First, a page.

2, University of California, San Diego, San Diego, California, United States
3, Argonne National Laboratory, Argonne, Illinois, United States
Hybrid halide perovskites have achieved efficient operation in optoelectronic devices, but their commercialization is hindered by chemical instability under operating conditions. Understanding both the origin of this instability and its connection to performance is key to the development of perovskite optoelectronic devices beyond the laboratory. In particular, ion migration is proposed as an important limiting mechanism in hybrid perovskite devices causing chemical and performance-related instabilities such as hysteresis in scanning current-voltage measurements. Despite the concern regarding ion migration, open questions remain as to what is moving and how any stoichiometric changes relate to device performance.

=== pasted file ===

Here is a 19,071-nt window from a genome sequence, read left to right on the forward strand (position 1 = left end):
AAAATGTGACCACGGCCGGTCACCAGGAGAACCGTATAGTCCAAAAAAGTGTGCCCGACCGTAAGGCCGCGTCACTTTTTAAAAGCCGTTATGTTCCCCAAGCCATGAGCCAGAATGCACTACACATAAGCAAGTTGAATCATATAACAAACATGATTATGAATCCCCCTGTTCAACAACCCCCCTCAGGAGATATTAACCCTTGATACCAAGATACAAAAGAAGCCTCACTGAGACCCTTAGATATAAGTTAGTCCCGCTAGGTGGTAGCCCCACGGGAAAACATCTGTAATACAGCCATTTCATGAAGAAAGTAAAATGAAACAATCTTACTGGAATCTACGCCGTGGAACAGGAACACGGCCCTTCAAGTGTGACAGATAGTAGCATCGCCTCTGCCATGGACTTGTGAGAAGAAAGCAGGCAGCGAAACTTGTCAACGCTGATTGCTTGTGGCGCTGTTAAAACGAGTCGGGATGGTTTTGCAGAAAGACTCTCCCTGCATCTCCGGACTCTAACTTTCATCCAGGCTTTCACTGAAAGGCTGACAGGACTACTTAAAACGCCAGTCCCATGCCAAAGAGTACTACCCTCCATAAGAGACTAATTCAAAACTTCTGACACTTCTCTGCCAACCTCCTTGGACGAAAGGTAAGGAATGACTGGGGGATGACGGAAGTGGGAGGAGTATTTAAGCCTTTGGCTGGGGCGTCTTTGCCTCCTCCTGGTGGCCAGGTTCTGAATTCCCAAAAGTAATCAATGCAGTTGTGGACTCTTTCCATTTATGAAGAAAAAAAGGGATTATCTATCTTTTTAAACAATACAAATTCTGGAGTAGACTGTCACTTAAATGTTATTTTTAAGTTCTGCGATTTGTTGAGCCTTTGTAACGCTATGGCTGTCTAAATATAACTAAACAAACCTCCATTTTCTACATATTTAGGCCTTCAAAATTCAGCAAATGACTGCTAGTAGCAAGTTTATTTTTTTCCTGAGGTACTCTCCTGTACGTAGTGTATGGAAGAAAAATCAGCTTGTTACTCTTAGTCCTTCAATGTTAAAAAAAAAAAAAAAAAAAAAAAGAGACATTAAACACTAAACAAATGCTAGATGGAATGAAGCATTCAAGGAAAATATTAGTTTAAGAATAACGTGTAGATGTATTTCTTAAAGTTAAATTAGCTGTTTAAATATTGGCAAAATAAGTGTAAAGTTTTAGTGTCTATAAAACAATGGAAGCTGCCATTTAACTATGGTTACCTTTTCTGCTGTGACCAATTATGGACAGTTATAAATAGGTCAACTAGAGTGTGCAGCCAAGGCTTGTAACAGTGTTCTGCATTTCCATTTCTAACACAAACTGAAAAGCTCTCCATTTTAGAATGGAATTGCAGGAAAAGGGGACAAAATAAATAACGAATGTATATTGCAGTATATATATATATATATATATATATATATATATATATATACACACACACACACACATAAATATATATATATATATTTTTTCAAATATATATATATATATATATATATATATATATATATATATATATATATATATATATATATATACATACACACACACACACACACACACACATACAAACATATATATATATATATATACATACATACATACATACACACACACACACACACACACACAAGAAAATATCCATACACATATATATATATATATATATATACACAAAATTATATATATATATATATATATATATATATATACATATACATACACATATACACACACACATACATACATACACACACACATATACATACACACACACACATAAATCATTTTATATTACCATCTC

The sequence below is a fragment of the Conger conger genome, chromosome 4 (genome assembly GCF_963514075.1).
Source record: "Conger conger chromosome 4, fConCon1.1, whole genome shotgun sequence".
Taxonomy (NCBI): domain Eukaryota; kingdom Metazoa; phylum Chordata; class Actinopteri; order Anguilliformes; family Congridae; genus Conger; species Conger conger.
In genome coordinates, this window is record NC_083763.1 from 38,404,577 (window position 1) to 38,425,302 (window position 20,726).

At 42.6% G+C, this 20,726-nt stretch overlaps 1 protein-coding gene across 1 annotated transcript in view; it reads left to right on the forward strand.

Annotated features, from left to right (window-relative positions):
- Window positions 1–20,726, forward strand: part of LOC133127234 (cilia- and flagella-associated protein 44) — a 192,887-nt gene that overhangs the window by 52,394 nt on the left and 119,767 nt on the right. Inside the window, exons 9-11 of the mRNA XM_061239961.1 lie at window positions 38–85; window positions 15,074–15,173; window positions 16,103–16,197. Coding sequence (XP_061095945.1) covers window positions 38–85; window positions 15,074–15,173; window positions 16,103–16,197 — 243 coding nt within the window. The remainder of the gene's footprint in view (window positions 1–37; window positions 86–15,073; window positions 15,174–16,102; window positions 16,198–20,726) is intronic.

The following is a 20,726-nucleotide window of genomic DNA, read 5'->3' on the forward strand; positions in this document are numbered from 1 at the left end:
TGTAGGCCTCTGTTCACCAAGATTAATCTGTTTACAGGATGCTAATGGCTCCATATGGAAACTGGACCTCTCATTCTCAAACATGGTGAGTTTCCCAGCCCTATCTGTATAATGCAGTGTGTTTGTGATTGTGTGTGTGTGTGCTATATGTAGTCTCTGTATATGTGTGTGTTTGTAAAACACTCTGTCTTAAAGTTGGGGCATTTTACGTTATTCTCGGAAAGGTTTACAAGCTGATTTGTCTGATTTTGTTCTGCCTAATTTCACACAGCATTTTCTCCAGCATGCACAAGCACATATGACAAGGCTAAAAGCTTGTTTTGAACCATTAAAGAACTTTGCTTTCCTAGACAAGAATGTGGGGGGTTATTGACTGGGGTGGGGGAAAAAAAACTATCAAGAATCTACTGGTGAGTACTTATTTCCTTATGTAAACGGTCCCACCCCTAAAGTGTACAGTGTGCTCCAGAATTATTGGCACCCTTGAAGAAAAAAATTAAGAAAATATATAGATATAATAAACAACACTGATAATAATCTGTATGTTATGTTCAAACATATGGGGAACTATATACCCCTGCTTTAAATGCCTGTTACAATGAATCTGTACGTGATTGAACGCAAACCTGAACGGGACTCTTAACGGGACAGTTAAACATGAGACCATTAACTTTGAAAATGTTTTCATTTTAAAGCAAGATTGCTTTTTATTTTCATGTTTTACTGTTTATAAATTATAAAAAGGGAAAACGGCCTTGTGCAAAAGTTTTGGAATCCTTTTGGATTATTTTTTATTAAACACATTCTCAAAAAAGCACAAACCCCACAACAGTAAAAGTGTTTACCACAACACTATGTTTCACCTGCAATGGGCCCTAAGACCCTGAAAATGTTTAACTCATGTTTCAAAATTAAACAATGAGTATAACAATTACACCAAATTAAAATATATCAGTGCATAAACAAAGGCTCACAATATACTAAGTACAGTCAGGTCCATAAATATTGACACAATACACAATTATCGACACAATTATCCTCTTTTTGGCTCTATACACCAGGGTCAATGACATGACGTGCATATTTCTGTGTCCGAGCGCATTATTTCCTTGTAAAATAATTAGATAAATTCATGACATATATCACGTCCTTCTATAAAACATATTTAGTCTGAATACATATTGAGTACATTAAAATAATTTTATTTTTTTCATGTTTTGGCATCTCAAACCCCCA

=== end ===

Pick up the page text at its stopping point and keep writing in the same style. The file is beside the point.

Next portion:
Here we identify a direct relationship between halide migration and local optoelectronic quality. By using nanoprobe X-ray fluorescence with 200 nm resolution we mapped elemental changes in thin single crystals of methylammonium lead bromide (CH3NH3PbBr3) while systematically applying an electric field across the crystal in a lateral back-contact device. This experiment revealed the migration of Br- across the perovskite crystal in the opposite direction of the electric field. Photoluminescence (PL) mapping reveals PL intensity increases in halide-rich regions and decreases in halide-poor ones, with quasi-reversible variation observed over multiple voltage biasing cycles. Nudged elastic band calculations indicate that the alignment of the methylammonium cation under bias forms channels that facilitate halide migration along the field direction. The direct link between halide migration and intrinsic optoelectronic response clarifies that halide migration is a challenge that is intrinsic to the absorber and one that plays a determining role in the performance limits of perovskite devices.